How One Church Tackled the Human-Trafficking Fight


Pastor Jay Abernathy speaks at a 2015 press conference outside the Texas Capitol on Human Trafficking Advocacy Day. (Photo: EthicsDaily.com)

Human trafficking is a global, year-round challenge with a significant presence at major sporting events like the Super Bowl.

Awareness of the problem is just the beginning.

When I learned of the extent of trafficking, I became "gloriously ruined," as Tomi Grover of TraffickStop.org says. I soon found others within my church that God was calling to make an effective and enduring impact.

First Baptist Church of Palestine, Texas, the church I pastored at the time, spawned the Refuge of Light - an organization that provides safe housing to female victims of sex trafficking.

The congregation prayerfully voted to endorse the ministry and its leaders from within the church. Soon, other congregations and our state convention validated it.

When the Super Bowl was in Dallas in 2011, our Refuge of Light leadership helped law enforcement watch hotels for trafficking signs. Thankfully, icy weather that year limited activity.

However, God intended greater things for Refuge of Light. The organizers and directors of Refuge of Light sought mentoring from and connection with successful ministries in other states.

Now, after several years of intentional work, the Refuge of Light is the only long-term residential facility like it in our state with a record of success noted by our state leadership. We hope it will be replicated across the state soon.

If you want to help end trafficking, you should join with organizations that are authentic in their approach to helping trafficking victims. Make sure churches and other reputable entities endorse them before you dive in and volunteer or give.

Additionally, use your voice and vote to advocate for solutions to trafficking. If you're part of a church, your voice is amplified to your legislators and local governments. Find your elected officials here.

Because of advocacy by Baptists in Texas, legislation exists that no longer prosecutes minors as prostitutes but recognizes them as victims.

Legislators work "across the aisle" to compose and enact laws that make punishments against traffickers and pimps harsher.

But more legislation is needed to help public and private entities help victims of trafficking.

Law enforcement and social services are more attuned to the need for action, but they need your voice to help them be staffed and funded for intervention and recovery for the sake of victims.

The church is the place of restoration for redeemed sinners. We diminish the saving work of Jesus Christ when we deny or avoid any particular sin. Now, more than ever, the church should not be silent about trafficking and pornography addiction.

According to 360Family.org, more than $3,000 per second is spent on online pornography. The price is paid by our families in physical, financial and emotional devastation.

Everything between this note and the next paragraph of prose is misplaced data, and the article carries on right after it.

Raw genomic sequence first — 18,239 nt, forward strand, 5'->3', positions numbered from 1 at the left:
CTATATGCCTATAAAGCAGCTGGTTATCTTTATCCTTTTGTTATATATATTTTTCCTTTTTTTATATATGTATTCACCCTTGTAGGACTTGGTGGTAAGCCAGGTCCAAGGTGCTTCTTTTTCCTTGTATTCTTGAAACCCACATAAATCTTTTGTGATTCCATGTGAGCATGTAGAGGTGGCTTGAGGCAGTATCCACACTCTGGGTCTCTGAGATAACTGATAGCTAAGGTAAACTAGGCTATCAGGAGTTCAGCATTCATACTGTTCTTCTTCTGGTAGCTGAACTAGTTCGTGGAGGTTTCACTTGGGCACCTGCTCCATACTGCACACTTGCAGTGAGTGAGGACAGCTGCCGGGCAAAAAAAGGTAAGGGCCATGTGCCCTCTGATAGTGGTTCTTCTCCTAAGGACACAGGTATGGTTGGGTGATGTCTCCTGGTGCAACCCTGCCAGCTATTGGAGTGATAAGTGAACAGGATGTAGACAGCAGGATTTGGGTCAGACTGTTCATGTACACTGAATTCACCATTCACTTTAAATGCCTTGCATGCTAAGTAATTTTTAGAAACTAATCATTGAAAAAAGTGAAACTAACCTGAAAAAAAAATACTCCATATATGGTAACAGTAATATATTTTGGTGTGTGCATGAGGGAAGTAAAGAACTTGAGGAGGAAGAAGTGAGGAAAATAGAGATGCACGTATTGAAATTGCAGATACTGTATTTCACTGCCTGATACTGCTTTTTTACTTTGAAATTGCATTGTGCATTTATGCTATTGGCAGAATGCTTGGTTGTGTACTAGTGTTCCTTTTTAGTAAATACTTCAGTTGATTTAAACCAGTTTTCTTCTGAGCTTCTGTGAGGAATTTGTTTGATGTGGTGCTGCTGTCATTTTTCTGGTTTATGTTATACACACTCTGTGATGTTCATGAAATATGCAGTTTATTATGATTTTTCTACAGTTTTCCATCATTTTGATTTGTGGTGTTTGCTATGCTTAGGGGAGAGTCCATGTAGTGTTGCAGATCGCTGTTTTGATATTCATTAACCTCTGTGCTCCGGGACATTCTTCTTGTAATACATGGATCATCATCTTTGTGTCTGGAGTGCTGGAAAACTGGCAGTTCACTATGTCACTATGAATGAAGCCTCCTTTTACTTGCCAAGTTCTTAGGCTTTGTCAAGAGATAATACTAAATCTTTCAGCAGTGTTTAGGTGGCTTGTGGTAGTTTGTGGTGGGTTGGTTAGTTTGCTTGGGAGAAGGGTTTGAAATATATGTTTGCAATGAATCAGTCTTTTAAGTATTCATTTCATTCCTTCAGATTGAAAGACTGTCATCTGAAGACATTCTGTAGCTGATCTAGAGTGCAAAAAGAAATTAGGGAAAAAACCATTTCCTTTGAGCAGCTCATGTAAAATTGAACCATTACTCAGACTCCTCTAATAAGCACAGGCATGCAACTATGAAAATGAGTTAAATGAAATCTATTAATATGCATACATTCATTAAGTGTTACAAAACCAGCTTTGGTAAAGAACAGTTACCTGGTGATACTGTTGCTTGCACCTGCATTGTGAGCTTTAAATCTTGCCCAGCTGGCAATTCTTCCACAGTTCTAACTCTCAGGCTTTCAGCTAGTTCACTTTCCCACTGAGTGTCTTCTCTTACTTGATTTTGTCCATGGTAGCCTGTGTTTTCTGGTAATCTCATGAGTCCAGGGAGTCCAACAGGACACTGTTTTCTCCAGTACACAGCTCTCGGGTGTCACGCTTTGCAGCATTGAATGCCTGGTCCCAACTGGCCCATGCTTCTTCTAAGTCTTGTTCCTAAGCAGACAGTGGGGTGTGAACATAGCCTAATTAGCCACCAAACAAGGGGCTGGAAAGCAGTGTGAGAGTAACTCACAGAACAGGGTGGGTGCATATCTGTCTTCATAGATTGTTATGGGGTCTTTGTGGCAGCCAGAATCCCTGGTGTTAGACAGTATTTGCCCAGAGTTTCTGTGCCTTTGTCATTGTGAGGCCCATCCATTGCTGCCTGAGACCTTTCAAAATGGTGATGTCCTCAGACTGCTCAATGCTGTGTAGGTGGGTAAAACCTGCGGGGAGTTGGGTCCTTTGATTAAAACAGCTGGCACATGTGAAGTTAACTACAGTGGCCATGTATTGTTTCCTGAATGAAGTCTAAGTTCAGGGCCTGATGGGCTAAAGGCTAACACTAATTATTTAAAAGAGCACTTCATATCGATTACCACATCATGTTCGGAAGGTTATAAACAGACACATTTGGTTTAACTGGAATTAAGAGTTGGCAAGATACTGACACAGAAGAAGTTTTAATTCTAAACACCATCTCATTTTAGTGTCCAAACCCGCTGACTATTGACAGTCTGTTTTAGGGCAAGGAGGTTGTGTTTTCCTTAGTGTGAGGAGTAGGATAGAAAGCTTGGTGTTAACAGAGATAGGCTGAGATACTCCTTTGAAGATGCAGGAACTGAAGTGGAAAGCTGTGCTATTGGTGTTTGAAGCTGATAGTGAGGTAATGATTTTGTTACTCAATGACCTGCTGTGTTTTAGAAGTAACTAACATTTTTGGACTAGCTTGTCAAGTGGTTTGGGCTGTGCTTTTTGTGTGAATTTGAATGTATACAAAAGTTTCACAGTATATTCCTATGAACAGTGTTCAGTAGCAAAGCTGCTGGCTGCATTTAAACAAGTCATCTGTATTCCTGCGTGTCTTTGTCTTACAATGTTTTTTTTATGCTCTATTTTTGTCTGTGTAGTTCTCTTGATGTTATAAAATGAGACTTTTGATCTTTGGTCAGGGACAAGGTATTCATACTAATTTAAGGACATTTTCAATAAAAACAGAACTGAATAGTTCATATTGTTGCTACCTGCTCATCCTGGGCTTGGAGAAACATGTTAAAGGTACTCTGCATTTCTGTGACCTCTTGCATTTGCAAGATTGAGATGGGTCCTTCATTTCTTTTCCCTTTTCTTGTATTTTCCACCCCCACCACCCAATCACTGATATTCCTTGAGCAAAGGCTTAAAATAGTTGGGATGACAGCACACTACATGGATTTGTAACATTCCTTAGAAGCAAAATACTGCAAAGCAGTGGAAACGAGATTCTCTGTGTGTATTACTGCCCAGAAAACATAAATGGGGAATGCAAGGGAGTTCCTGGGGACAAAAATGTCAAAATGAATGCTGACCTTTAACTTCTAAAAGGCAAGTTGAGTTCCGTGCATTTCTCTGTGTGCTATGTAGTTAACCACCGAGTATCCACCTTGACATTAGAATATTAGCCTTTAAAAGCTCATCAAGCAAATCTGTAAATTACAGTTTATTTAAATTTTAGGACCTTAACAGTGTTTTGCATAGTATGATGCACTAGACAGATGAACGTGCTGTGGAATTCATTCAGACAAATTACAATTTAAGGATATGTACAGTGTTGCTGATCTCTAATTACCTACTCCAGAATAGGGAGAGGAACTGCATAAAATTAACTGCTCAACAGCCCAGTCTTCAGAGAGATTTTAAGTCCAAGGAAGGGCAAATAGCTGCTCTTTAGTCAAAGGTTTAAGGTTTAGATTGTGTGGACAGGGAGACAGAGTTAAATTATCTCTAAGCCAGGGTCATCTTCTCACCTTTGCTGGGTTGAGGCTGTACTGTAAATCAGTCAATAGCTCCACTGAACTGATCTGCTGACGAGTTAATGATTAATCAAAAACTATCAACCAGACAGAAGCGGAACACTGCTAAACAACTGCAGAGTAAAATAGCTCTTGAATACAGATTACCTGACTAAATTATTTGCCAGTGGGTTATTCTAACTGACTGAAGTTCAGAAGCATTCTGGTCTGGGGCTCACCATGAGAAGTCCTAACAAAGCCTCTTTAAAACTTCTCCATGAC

The church can offer hope and help. Both xxxChurch.com and PureHope.net are good starting places for information and resources for those battling addiction to pornography.

The demand for pornography feeds the plague of trafficking because the need for "performers" (in reality, "victims") is increased. Organized crime sees the financial gain and forcibly coerces both children and adults into "the business."

These victims often grow up to victimize, so redemptive ministries like the Refuge of Light exist to restore wounded individuals and break the generational cycle of sex trafficking.

A great testimony to the effectiveness of Refuge of Light is the response of one of the victims when called to testify against her trafficker. She wanted him to know the love and forgiveness of God that she had come to know.

In 1958, the CEO of Volvo was devastated by his cousin's death in a car crash, and he motivated the improvement of seatbelts.

In 1964, the surgeon general of the United States was moved by the mounting data that smoking caused lung cancer and demanded warning labels be affixed to cigarette packages.

The initiative of those two persons means that 11,000 lives are saved by seatbelts annually and tobacco use is now halved.

Imagine if each congregation became active voices against trafficking and for restoration. Imagine if we saw a decrease in the demand for pornography and prostitution.

Imagine if the Super Bowl and other major sporting events were no longer connected to the dark cloud of exploitation and enslavement.

Imagine a community of faith with genuine healing for victims and victimizers. Imagine a year that doesn't need EthicsDaily.com addressing this issue!

Jay Abernathy is the associate pastor of pastoral care and 50-plus adults at First Baptist Church in Lubbock, Texas, and has pastored churches since 1987. He is president of the board of directors for the Refuge of Light, a ministry and home in Texas dedicated to the redemptive rescue and recovery of female victims of domestic minor sex-trafficking. You can follow him on Twitter @jayabernathy.

EthicsDaily.com published in January a seven-part series on how local churches and nonprofit organizations are working (and can work) to address human trafficking:

A Baptist Report Card on Human Trafficking by Robert Parham

The Thin Line Between Prostitution and Sex Trafficking by Valerie Carter

One Church's Role to Put Dent in Sex Trafficking by Duane Brooks and Jen Whittenberg

Stopping Human Trafficking Begins in Our Churches by Pam Strickland

4 Steps You Can Take to Thwart Human Trafficking by Stacy Blackmon

What Your Church Must Know to Combat Human Trafficking by Elizabeth Goatley

How Baptist Women Fight Against Modern-Day Slavery by Candice Lee

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Tags: Human Trafficking, Jay Abernathy, Super Bowl


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